Why is Swiss German not allowed in the parliament of Switzerland?

Why is Swiss German not allowed in the parliament of Switzerland?

At a session on May 2, the National Council in Switzerland rejected a plan that would allow Swiss German to be spoken during parliamentary business. This raises the question: why is one of the languages of Switzerland not allowed in the Federal Palace in Bern?

Parliament rejects plan to allow Swiss German

In the meeting, the National Council voted by 164 votes to 20 to reject a plan to allow Swiss German to be spoken during debates, votes and speeches in government. The law, proposed by Swiss People’s Party National Councillor Lukas Reimann, would have seen Swiss German recognised alongside High German, French, Italian and Romansh as one of the languages allowed to be used in parliament.

“The dialect is the language of the whole population. It is independent of social status. It is spoken and understood by everyone, and it is ultimately for us, German-speaking Swiss, the language with which we have close emotional relationships and in which we can express ourselves in the most differentiated way,” Reimann told 20 Minuten.

Swiss German debate lights up parliament

He added that officials in Swiss cantons are already allowed to speak "Dialekt" and that the change would allow federal politicians to better connect with young people. The debate around the vote itself was raucous, with Reimann telling lawmakers on May 2 that “Swiss German is easier [to learn] than French.”

When asked by Social Democratic Councillor Ada Marra whether Swiss German speakers should learn French at school, Reimann said, “I agree. We should understand French, but I don't want to speak it, because it's not as pretty.” Green Liberal councillor Céline Weber then jokingly asked whether the Romandes should learn "Bärndütsch or Oberwalliserditsch?"

Why is Swiss German not allowed in parliament?

Despite the joking nature of Weber’s statement, her thoughts highlight the main reason why Swiss German is not allowed in the federal government: the language barrier. Each German-speaking canton of Switzerland has a number of different versions of Swiss German, with many often having their own words and phrases. In fact, much like German citizens not understanding Swiss German, some locals can often find it hard to understand people from other regions.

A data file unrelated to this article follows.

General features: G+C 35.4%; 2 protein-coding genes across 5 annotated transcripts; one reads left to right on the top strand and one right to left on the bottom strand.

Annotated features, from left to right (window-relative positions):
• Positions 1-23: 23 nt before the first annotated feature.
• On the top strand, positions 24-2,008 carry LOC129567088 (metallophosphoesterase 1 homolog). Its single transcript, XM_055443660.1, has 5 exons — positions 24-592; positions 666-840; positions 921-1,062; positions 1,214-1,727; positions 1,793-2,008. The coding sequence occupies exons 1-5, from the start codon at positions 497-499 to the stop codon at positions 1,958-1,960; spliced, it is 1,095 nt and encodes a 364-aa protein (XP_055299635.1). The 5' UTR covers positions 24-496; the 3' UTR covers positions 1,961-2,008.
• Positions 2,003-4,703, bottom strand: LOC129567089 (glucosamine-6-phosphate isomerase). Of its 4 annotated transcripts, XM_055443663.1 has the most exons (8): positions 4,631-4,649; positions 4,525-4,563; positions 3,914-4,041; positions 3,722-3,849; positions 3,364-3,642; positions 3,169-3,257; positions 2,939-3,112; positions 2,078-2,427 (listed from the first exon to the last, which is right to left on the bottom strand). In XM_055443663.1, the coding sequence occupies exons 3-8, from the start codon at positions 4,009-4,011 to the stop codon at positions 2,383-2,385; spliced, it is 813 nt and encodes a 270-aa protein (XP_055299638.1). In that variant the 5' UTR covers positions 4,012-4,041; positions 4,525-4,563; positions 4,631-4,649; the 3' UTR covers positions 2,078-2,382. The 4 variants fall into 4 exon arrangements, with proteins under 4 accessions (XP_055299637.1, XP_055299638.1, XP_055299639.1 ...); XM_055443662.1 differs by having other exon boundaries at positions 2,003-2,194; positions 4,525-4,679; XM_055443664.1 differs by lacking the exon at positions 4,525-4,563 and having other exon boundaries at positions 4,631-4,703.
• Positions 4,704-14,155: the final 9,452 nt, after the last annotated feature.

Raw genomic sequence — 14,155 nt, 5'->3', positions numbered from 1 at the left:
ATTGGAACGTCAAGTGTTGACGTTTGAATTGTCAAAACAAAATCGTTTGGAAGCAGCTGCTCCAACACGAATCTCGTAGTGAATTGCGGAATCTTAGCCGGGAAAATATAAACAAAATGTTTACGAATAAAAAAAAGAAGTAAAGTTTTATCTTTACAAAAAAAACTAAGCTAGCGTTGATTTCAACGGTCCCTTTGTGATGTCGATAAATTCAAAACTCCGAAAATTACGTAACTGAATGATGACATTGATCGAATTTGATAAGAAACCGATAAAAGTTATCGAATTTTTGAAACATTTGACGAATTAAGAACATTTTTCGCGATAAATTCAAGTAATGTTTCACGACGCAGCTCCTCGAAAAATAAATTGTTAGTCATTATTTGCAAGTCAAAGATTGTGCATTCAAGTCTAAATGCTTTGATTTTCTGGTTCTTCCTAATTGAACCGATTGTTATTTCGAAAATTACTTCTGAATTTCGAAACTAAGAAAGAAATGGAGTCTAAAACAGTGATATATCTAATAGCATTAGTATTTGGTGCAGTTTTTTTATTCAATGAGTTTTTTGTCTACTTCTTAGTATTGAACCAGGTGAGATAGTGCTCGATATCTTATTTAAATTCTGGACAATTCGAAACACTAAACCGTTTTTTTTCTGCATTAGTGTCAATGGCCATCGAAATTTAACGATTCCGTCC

In rejecting the motion, Centre Party National Councillor Philip Bregy said that the change would be extremely difficult to implement as it would make communication between language groups near-impossible.“I like dialects - but in the evening over a beer. If we want to do serious work here, we have to agree on a denominator that allows everyone to follow the debates. It is also a question of respect to adapt one's language so that it is... understandable for all,” he concluded.

Federal Council rejects Dialekt in parliament

The President of Switzerland and the Federal Council were also not in favour of the idea. Speaking to 20 Minuten, a spokesperson for the executive noted that hosting debates in Swiss German would confuse parliamentary interpreters for French, Romansh and indeed German speakers from other cantons, and make dictating parliamentary debates extremely difficult to pull off as conversations would have to be translated in real-time into written German. 

Thumb image credit: / Mor65_Mauro Piccardi

Jan de Boer


Jan de Boer

Jan studied in York and Sheffield in the UK, obtaining a master's in broadcast journalism and a bachelor's in history. He has worked as a radio DJ, TV presenter, and...

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